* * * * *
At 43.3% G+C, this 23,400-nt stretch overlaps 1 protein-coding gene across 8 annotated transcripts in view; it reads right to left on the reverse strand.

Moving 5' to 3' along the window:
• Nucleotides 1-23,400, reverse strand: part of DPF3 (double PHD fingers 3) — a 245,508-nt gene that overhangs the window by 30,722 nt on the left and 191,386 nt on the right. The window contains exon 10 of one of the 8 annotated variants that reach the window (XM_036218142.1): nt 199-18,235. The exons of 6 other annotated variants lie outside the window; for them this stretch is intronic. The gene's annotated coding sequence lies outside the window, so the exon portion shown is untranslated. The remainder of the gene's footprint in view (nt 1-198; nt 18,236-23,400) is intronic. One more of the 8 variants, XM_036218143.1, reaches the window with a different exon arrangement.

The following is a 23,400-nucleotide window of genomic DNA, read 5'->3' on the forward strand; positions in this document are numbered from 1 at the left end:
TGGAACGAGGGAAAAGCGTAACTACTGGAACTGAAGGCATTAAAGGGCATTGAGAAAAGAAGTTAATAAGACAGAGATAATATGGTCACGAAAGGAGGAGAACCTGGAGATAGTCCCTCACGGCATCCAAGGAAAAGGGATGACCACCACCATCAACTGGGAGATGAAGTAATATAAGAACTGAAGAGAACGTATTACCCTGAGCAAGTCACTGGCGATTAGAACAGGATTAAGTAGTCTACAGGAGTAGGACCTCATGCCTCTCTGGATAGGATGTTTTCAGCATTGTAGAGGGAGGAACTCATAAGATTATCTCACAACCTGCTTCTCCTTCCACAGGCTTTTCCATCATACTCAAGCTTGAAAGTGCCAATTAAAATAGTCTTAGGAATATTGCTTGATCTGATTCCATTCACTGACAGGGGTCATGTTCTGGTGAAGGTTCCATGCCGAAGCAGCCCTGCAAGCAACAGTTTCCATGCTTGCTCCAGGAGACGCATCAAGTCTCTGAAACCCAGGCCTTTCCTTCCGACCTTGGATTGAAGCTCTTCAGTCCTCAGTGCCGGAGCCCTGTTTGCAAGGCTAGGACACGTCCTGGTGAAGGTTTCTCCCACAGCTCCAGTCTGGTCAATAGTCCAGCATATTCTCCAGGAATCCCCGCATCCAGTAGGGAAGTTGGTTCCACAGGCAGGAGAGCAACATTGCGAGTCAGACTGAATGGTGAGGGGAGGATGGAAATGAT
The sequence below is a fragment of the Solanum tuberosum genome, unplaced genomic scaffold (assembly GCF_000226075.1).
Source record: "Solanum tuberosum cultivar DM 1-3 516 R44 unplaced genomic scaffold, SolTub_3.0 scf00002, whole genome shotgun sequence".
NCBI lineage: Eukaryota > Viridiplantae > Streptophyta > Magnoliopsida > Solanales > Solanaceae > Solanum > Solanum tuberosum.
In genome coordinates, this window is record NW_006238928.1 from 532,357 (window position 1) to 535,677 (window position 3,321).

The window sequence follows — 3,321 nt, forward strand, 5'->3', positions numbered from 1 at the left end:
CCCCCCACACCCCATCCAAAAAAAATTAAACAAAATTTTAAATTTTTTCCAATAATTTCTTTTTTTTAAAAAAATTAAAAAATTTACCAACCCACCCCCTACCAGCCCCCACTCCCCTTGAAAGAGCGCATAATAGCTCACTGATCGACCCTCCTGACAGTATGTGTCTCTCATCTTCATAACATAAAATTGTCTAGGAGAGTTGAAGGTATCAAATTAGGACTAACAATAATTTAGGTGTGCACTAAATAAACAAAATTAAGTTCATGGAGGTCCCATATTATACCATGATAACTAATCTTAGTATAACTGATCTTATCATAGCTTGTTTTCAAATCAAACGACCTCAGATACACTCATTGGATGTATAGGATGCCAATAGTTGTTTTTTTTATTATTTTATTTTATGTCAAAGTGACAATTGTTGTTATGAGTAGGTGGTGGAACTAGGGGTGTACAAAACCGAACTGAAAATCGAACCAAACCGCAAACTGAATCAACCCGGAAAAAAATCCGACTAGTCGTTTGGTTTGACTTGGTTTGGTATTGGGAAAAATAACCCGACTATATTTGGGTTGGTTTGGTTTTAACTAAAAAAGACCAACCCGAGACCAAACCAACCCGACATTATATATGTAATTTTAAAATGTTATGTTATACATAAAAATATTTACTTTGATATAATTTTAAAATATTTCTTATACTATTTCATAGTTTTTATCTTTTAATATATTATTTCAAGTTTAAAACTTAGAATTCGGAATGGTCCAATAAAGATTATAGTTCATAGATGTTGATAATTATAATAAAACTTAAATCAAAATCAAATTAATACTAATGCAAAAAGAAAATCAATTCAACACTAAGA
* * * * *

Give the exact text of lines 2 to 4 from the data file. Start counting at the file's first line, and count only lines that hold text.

Moving 5' to 3' along the window:
• Nucleotides 1-23,400, reverse strand: part of DPF3 (double PHD fingers 3) — a 245,508-nt gene that overhangs the window by 30,722 nt on the left and 191,386 nt on the right. The window contains exon 10 of one of the 8 annotated variants that reach the window (XM_036218142.1): nt 199-18,235. The exons of 6 other annotated variants lie outside the window; for them this stretch is intronic. The gene's annotated coding sequence lies outside the window, so the exon portion shown is untranslated. The remainder of the gene's footprint in view (nt 1-198; nt 18,236-23,400) is intronic. One more of the 8 variants, XM_036218143.1, reaches the window with a different exon arrangement.

The following is a 23,400-nucleotide window of genomic DNA, read 5'->3' on the forward strand; positions in this document are numbered from 1 at the left end: